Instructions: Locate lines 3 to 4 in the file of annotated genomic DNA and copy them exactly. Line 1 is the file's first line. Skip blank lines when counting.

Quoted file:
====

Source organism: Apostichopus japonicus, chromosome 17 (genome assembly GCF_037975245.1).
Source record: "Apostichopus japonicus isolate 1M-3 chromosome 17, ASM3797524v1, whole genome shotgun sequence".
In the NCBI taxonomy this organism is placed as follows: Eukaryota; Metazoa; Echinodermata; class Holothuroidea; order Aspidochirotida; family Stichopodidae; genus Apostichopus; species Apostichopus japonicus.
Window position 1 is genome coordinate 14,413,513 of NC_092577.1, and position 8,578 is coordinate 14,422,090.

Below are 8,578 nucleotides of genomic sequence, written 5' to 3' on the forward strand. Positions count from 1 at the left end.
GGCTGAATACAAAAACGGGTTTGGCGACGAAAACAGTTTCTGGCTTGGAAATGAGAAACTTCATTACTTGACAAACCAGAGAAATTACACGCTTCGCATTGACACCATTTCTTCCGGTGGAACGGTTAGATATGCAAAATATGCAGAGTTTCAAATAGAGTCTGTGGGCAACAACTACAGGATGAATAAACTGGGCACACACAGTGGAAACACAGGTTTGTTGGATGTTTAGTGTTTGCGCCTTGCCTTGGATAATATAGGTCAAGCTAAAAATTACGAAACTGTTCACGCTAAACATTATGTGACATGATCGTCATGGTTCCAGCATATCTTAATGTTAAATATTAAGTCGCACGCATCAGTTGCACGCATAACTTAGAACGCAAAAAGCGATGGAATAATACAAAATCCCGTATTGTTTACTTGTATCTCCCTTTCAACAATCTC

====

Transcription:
In the NCBI taxonomy this organism is placed as follows: Eukaryota; Metazoa; Echinodermata; class Holothuroidea; order Aspidochirotida; family Stichopodidae; genus Apostichopus; species Apostichopus japonicus.
Window position 1 is genome coordinate 14,413,513 of NC_092577.1, and position 8,578 is coordinate 14,422,090.